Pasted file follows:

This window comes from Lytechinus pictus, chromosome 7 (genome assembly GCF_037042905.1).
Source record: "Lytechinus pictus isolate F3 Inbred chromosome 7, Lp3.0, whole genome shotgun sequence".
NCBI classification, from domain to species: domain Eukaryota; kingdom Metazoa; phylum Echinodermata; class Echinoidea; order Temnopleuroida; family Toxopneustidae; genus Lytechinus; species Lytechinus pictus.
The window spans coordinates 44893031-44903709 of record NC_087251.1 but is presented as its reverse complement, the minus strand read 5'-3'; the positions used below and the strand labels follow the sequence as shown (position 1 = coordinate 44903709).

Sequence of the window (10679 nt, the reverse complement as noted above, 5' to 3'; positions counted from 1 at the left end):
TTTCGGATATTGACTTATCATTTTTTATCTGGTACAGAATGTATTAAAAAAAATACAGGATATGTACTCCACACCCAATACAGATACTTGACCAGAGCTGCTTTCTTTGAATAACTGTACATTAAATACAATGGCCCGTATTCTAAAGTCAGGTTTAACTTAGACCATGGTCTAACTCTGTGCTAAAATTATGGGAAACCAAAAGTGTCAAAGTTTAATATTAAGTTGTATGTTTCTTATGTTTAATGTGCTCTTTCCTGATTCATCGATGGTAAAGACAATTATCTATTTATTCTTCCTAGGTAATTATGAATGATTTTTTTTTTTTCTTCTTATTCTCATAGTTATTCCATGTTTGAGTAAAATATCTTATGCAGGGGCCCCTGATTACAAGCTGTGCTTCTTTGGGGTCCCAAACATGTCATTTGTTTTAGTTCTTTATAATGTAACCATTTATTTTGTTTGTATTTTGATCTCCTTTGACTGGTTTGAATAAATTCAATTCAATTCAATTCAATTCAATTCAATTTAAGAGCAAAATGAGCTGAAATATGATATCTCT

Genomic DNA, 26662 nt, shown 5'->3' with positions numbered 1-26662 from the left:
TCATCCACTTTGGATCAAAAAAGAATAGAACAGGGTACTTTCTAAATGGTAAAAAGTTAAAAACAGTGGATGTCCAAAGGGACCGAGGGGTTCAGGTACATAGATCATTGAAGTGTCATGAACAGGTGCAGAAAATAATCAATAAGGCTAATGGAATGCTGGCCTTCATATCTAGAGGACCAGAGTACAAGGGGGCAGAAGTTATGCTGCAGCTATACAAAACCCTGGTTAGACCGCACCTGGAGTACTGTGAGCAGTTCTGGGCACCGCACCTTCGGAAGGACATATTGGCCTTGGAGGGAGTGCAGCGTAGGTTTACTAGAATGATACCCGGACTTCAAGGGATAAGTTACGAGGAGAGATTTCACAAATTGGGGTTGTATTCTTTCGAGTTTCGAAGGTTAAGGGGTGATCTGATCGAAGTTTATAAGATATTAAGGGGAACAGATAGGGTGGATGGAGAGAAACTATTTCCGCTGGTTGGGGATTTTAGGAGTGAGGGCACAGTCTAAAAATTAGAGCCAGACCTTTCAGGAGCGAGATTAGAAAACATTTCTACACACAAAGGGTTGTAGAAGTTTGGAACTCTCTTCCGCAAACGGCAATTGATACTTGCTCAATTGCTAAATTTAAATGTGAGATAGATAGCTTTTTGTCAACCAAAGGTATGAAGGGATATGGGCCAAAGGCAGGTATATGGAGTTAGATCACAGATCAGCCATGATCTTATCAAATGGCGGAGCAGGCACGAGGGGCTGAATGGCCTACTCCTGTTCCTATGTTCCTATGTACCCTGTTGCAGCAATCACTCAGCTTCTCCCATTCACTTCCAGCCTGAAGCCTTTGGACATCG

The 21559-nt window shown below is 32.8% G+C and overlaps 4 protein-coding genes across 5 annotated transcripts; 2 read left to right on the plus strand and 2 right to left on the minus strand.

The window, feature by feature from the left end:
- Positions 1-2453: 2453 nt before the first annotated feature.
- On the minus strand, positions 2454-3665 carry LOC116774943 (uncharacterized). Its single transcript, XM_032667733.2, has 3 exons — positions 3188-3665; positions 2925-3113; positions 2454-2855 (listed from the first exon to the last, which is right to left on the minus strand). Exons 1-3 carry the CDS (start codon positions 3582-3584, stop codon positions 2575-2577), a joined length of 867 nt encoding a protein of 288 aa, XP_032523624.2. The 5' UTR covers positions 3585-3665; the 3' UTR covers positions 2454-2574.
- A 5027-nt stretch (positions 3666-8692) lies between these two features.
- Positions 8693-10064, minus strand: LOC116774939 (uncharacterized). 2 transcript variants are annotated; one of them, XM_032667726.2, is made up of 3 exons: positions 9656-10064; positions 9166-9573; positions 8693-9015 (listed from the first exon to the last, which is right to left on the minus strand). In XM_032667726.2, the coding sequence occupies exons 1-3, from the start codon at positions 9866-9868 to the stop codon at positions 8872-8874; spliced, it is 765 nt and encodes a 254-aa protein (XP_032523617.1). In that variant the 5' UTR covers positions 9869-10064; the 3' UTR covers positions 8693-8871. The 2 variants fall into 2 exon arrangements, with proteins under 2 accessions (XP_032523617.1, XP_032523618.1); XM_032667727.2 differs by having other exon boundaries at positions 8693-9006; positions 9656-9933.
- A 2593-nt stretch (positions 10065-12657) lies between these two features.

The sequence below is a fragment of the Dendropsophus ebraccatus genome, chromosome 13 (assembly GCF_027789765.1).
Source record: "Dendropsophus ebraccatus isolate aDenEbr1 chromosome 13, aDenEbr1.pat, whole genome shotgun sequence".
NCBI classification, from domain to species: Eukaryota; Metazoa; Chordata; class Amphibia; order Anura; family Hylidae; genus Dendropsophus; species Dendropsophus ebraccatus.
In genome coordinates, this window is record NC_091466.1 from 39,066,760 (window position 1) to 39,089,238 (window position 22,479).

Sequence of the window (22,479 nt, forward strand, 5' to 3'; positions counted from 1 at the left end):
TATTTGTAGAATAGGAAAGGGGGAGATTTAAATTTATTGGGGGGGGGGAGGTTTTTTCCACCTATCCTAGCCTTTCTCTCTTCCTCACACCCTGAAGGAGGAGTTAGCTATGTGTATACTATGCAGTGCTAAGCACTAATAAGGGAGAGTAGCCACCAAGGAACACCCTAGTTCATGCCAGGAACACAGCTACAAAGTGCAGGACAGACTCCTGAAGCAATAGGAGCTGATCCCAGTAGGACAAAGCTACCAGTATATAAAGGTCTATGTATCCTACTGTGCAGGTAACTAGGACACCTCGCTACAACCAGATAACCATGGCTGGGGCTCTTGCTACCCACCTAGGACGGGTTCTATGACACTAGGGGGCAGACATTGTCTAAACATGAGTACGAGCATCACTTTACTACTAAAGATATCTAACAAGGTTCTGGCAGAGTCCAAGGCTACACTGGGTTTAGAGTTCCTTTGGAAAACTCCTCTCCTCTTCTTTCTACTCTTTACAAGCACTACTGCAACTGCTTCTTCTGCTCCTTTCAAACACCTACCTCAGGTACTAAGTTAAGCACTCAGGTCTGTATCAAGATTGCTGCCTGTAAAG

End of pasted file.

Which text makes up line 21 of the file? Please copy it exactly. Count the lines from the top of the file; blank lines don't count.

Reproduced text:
TATTTGTAGAATAGGAAAGGGGGAGATTTAAATTTATTGGGGGGGGGGAGGTTTTTTCCACCTATCCTAGCCTTTCTCTCTTCCTCACACCCTGAAGGAGGAGTTAGCTATGTGTATACTATGCAGTGCTAAGCACTAATAAGGGAGAGTAGCCACCAAGGAACACCCTAGTTCATGCCAGGAACACAGCTACAAAGTGCAGGACAGACTCCTGAAGCAATAGGAGCTGATCCCAGTAGGACAAAGCTACCAGTATATAAAGGTCTATGTATCCTACTGTGCAGGTAACTAGGACACCTCGCTACAACCAGATAACCATGGCTGGGGCTCTTGCTACCCACCTAGGACGGGTTCTATGACACTAGGGGGCAGACATTGTCTAAACATGAGTACGAGCATCACTTTACTACTAAAGATATCTAACAAGGTTCTGGCAGAGTCCAAGGCTACACTGGGTTTAGAGTTCCTTTGGAAAACTCCTCTCCTCTTCTTTCTACTCTTTACAAGCACTACTGCAACTGCTTCTTCTGCTCCTTTCAAACACCTACCTCAGGTACTAAGTTAAGCACTCAGGTCTGTATCAAGATTGCTGCCTGTAAAG